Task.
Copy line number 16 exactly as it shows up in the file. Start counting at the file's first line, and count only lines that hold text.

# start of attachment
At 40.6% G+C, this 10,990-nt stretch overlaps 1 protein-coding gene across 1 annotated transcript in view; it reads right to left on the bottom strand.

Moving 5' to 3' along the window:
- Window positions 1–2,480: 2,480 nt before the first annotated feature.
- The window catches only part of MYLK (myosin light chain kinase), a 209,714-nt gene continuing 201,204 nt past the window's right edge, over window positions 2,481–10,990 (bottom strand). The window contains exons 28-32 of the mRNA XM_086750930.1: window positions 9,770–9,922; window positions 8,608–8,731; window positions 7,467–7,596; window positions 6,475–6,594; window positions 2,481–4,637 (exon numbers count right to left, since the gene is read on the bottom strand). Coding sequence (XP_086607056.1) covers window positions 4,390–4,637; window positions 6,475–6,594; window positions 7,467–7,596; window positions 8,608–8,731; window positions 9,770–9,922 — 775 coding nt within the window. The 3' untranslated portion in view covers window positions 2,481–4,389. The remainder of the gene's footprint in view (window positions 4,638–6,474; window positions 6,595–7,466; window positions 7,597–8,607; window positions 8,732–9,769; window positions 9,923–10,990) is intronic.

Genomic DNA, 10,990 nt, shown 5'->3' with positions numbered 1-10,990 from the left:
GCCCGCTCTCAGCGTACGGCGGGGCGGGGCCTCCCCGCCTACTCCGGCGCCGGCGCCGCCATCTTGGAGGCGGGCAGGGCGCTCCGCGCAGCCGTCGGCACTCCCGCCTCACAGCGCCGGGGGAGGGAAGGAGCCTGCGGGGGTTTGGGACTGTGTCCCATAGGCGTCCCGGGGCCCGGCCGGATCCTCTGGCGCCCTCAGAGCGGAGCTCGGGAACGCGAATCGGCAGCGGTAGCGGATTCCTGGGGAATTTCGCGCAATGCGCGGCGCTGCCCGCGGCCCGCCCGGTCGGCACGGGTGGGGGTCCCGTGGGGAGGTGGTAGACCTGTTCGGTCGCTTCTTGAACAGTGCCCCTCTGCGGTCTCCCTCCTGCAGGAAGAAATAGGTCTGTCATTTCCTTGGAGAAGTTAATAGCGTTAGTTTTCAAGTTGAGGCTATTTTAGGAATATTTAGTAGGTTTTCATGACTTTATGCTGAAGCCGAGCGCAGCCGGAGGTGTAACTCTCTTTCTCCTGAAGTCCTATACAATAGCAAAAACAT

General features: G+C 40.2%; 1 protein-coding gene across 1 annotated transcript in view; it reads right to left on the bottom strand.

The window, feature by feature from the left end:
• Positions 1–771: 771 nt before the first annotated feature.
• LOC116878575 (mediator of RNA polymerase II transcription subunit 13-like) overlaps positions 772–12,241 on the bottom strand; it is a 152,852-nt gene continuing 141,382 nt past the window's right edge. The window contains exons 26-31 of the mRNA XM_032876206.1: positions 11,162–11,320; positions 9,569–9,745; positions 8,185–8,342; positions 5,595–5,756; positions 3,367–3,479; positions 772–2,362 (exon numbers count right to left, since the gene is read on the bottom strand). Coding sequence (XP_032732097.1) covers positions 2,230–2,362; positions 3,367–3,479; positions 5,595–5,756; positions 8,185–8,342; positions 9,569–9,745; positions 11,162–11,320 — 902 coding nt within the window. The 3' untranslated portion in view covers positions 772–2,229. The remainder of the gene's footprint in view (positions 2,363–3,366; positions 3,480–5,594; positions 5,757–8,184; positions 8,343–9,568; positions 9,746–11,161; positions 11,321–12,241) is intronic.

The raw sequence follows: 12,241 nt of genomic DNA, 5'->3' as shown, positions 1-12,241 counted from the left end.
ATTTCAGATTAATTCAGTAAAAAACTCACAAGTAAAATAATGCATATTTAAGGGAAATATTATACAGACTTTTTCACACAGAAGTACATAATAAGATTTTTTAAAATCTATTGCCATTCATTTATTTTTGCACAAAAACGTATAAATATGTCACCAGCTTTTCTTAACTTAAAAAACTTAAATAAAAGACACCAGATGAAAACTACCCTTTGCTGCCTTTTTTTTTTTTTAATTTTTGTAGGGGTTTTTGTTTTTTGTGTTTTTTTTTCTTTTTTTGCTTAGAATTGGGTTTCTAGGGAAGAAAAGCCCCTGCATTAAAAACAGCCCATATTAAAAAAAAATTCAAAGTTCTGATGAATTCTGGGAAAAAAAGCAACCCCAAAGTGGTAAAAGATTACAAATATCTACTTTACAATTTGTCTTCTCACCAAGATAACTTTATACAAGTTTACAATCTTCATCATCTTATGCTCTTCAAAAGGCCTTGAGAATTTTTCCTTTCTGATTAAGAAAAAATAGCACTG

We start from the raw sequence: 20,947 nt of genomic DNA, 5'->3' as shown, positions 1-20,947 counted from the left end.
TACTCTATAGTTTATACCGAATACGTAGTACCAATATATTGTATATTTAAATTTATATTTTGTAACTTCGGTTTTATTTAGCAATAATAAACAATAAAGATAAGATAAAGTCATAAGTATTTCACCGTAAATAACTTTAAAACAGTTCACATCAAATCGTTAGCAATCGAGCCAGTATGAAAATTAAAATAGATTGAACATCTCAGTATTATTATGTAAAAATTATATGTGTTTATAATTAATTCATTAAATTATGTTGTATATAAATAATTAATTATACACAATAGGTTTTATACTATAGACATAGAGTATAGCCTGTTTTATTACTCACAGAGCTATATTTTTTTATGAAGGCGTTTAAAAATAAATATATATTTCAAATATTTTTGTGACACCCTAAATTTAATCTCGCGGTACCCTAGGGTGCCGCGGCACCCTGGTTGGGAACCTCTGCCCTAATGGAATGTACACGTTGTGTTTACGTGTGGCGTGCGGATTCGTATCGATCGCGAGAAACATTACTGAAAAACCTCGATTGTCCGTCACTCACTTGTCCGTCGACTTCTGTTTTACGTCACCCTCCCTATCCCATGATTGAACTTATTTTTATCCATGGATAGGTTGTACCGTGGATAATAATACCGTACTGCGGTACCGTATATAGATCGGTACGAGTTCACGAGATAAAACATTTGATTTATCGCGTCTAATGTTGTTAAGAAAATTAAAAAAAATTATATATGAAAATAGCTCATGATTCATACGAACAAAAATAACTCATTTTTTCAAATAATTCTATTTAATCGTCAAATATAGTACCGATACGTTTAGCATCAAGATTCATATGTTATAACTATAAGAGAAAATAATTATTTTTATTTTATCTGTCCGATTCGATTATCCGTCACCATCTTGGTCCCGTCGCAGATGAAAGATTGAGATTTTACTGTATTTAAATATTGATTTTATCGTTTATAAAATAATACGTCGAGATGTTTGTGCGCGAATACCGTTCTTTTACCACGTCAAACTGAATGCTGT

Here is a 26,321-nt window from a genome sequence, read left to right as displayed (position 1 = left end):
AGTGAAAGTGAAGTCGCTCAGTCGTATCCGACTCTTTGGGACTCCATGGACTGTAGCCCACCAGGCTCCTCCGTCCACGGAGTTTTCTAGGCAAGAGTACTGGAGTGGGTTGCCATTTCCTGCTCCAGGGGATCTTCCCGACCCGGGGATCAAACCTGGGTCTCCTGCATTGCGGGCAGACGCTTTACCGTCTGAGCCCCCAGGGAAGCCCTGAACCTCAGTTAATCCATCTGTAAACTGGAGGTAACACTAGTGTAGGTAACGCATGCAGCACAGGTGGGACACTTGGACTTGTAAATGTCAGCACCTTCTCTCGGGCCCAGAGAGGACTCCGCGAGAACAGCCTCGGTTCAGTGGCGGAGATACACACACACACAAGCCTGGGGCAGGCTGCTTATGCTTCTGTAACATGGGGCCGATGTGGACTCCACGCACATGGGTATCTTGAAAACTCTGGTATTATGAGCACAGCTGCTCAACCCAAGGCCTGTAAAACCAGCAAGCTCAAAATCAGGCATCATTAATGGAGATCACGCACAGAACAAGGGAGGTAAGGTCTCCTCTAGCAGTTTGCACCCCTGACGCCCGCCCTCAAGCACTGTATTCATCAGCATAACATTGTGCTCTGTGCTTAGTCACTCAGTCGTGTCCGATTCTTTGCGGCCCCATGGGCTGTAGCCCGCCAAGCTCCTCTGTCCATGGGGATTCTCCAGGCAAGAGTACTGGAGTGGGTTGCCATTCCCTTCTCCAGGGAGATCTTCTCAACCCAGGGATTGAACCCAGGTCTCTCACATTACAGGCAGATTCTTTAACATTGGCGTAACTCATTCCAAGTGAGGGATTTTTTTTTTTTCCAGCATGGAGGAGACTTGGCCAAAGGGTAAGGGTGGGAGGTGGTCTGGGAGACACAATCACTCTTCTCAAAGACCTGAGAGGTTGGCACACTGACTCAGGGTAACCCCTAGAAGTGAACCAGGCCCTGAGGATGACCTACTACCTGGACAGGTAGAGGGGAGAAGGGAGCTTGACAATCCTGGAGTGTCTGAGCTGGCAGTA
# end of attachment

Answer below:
AGTGAAAGTGAAGTCGCTCAGTCGTATCCGACTCTTTGGGACTCCATGGACTGTAGCCCACCAGGCTCCTCCGTCCACGGAGTTTTCTAGGCAAGAGTACTGGAGTGGGTTGCCATTTCCTGCTCCAGGGGATCTTCCCGACCCGGGGATCAAACCTGGGTCTCCTGCATTGCGGGCAGACGCTTTACCGTCTGAGCCCCCAGGGAAGCCCTGAACCTCAGTTAATCCATCTGTAAACTGGAGGTAACACTAGTGTAGGTAACGCATGCAGCACAGGTGGGACACTTGGACTTGTAAATGTCAGCACCTTCTCTCGGGCCCAGAGAGGACTCCGCGAGAACAGCCTCGGTTCAGTGGCGGAGATACACACACACACAAGCCTGGGGCAGGCTGCTTATGCTTCTGTAACATGGGGCCGATGTGGACTCCACGCACATGGGTATCTTGAAAACTCTGGTATTATGAGCACAGCTGCTCAACCCAAGGCCTGTAAAACCAGCAAGCTCAAAATCAGGCATCATTAATGGAGATCACGCACAGAACAAGGGAGGTAAGGTCTCCTCTAGCAGTTTGCACCCCTGACGCCCGCCCTCAAGCACTGTATTCATCAGCATAACATTGTGCTCTGTGCTTAGTCACTCAGTCGTGTCCGATTCTTTGCGGCCCCATGGGCTGTAGCCCGCCAAGCTCCTCTGTCCATGGGGATTCTCCAGGCAAGAGTACTGGAGTGGGTTGCCATTCCCTTCTCCAGGGAGATCTTCTCAACCCAGGGATTGAACCCAGGTCTCTCACATTACAGGCAGATTCTTTAACATTGGCGTAACTCATTCCAAGTGAGGGATTTTTTTTTTTTCCAGCATGGAGGAGACTTGGCCAAAGGGTAAGGGTGGGAGGTGGTCTGGGAGACACAATCACTCTTCTCAAAGACCTGAGAGGTTGGCACACTGACTCAGGGTAACCCCTAGAAGTGAACCAGGCCCTGAGGATGACCTACTACCTGGACAGGTAGAGGGGAGAAGGGAGCTTGACAATCCTGGAGTGTCTGAGCTGGCAGTA